On October 8, 2017, for the last day of the Kikito installation at the U.S.-Mexico border, JR organized a gigantic picnic on both sides of the wall. Kikito, his family, and dozens of guests came from the United States and Mexico to share a meal. People at both sides of the border gathered around the eyes of Mayra, a “Dreamer,” eating the same food, sharing the same water, and enjoying the same live music (with half the band’s musicians playing on either side).
In 2013 JR learned that the housing towers in Les Bosquets were going to be demolished, so he revisited the Portrait of a Generation project. Using images from the original series, he and a team pasted portraits in the building before it was destroyed. He recalled, “We couldn’t get authorization to paste inside. So we got plans from the former inhabitants, and we entered at night, twenty-five of us, and spread out over all the different floors. We pasted eyes in someone’s kitchen, a nose in someone else’s bathroom, and a mouth in a living room. . . . When we came down, the police arrested us, but they couldn’t understand why we had just spent hours in this building that was about to be destroyed. The pastings were so big that they couldn’t see what they were. The next day, when workers started the demolition, the portraits were revealed, little by little, while the cranes were ‘eating’ the building. Only the people who were in the neighborhood that day witnessed the gigantic spectacle unfold.”
The archival materials displayed here include some of the first prints, original Xeroxes, and documentation related to JR’s earliest photographic project, Expo 2 Rue.
JR has created limited-edition lithographs related to his projects that allow him not only to share his ephemeral installations with wider audiences around the globe but also to raise money for future work and continued engagement with communities. This group of lithographs documents Women Are Heroes projects in Brazil, India, Kenya, Liberia, and Sierra Leone, as well as the final exhibition of the series in France. There, in 2014, JR pasted images from the project on a container ship that traveled from Le Havre to Malaysia as part of his promise to the participants that he would make sure their stories traveled.
As the first photograph in what would become JR’s Portrait of a Generation, this image launched his career. The series was initiated when Ladj Ly, a filmmaker and resident of Cité des Bosquets (called “Les Bosquets”), a public housing complex in the Parisian suburb of Montfermeil, invited JR to collaborate on a project in the neighborhood.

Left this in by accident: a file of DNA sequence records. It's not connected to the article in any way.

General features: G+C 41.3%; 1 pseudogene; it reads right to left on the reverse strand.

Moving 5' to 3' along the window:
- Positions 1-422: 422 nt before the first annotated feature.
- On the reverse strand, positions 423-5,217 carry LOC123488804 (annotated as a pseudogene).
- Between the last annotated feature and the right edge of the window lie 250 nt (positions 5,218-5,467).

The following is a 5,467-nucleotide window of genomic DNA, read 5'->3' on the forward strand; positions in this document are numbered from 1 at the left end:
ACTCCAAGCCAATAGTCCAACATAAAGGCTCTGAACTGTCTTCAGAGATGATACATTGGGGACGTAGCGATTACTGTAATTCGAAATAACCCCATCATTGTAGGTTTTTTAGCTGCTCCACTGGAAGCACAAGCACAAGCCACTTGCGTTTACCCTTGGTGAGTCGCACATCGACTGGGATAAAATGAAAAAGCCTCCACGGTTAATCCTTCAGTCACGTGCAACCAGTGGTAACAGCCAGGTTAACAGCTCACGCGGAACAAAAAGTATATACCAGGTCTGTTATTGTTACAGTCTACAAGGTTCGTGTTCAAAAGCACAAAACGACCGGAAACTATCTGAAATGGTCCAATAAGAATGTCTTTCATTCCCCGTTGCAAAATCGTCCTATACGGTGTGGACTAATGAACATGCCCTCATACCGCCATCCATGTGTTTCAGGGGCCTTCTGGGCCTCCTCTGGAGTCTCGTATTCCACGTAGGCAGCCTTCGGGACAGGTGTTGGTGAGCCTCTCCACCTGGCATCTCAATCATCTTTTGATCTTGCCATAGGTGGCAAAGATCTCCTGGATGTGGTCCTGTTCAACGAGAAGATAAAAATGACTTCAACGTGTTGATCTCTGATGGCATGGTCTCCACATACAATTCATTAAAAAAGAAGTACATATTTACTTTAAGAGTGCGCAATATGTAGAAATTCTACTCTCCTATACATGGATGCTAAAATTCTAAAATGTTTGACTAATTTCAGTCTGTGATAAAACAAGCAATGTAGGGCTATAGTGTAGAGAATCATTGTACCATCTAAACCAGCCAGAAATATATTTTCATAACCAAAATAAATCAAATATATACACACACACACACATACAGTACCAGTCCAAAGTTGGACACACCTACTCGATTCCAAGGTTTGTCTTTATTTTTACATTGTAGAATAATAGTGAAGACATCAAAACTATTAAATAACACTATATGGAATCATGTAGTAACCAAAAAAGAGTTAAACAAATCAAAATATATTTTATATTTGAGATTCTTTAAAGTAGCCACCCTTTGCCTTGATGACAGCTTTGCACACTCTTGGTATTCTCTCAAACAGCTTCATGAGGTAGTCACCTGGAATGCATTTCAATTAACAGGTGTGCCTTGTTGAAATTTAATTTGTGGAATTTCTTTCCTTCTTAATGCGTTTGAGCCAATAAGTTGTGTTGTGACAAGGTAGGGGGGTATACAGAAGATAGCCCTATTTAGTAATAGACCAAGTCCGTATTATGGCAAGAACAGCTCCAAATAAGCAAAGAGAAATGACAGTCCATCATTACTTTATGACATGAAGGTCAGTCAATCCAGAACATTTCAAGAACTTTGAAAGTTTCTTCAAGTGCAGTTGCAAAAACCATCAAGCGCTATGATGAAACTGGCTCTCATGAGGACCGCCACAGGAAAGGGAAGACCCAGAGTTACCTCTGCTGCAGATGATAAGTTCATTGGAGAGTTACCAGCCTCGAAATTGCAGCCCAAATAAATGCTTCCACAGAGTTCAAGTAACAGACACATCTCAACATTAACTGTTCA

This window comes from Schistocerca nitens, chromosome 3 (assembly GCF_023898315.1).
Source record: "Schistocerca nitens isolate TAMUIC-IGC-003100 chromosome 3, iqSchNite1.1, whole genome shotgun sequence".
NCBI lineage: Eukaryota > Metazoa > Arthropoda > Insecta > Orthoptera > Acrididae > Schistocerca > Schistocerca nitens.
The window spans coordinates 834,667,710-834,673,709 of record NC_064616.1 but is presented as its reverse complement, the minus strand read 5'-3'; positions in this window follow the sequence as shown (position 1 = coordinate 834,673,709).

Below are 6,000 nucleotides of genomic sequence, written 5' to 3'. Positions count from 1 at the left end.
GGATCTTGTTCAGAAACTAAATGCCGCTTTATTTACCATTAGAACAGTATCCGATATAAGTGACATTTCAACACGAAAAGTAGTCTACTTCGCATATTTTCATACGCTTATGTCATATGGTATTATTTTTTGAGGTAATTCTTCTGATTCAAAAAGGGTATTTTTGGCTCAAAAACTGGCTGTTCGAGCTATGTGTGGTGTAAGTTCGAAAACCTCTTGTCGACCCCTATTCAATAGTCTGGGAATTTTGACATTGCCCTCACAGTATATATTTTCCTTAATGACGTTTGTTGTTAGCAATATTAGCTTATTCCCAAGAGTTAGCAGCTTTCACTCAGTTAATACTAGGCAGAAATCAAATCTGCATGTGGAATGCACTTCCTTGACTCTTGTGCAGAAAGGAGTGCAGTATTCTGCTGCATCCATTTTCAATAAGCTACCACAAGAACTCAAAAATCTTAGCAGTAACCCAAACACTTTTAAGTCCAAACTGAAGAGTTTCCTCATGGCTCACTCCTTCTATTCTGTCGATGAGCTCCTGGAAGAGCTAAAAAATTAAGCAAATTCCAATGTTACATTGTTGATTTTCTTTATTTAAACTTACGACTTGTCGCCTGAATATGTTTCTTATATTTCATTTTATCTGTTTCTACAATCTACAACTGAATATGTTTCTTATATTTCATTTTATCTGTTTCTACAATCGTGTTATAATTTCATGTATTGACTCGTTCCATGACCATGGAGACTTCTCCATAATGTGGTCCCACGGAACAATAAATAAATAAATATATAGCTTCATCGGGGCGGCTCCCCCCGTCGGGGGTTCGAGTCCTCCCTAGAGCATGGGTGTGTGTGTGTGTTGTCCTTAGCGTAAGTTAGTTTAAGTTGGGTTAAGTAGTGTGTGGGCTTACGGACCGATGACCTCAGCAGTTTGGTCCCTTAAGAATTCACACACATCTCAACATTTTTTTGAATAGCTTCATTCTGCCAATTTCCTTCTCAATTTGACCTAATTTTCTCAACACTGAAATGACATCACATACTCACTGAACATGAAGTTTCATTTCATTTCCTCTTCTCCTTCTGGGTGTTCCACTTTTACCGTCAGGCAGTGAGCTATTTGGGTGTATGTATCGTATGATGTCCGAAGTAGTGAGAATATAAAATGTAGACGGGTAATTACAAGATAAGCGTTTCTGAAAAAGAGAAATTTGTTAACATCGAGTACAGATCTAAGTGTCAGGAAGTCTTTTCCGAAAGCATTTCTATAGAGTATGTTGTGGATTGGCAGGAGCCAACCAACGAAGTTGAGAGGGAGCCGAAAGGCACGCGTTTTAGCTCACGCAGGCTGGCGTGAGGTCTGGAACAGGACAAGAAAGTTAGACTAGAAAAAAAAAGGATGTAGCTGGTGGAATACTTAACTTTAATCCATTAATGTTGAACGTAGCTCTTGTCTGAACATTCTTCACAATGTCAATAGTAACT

JR said of the image: “I took this picture when I was eighteen. It was the first time I went to Les Bosquets. If you look carefully in the back, you can see small posters from Expo 2 Rue—and I wrote ‘Expo D Boske.’ The kids asked me if I could take a picture of them. This photo of Ladj Ly filming me was the first one on the roll of film, and I felt something special had happened. This image is very emblematic of my work and of the message of this project with Ladj.”
This photograph was also the first large-scale image that JR and his friends wheat pasted in the neighborhood prior to the riots there in 2005. It appeared as the backdrop in photographs accompanying newspaper articles and television footage about the uprising, thereby becoming JR’s first published work.
October 4, 2019–May 3, 2020
Great Hall, 1st Floor
Over the past two decades, JR has expanded the meaning of public art through his ambitious projects that give visibility and agency to a broad spectrum of people around the world. Showcasing murals, photographs, videos, films, dioramas, and archival materials, JR: Chronicles is the first major exhibition in North America of works by the French-born artist. Working at the intersections of photography, social engagement, and street art, JR collaborates with communities by taking individual portraits, reproducing them at a monumental scale, and wheat pasting them—sometimes illegally—in nearby public spaces.
This soaring multimedia installation traces JR’s career from his early documentation of graffiti artists as a teenager in Paris to his large-scale architectural interventions in cities worldwide to his more recent digitally collaged murals that create collective portraits of diverse publics. The centerpiece of the exhibition is The Chronicles of New York City, a new epic mural of more than one thousand New Yorkers that is accompanied by audio recordings of each person’s story. All of the projects on view honor the voices of everyday people and demonstrate JR’s ongoing commitment to community, collaboration, and civic discourse.
JR: Chronicles is curated by Sharon Matt Atkins, Director of Exhibitions and Strategic Initiatives, and Drew Sawyer, Phillip Leonian and Edith Rosenbaum Leonian Curator, Photography, Brooklyn Museum.
Leadership support for this exhibition is provided by Clara Wu Tsai.
Major support for this exhibition is provided by the Ford Foundation.
Generous support is provided by the Brooklyn Museum’s Contemporary Art Committee, the FUNd, Stephanie and Tim Ingrassia, and Perrotin. Additional support is provided by the Cultural Services of the French Embassy, Emily Glasser and William Susman, Carol and Arthur Goldberg, the Hayden Family Foundation, the May and Samuel Rudin Family Foundation, Inc., Pace Gallery, and the Robert Mapplethorpe Foundation.
This exhibition is part of Brooklyn Falls for France, a cultural season organized by the Cultural Services of the French Embassy and FACE Foundation in partnership with Brooklyn venues.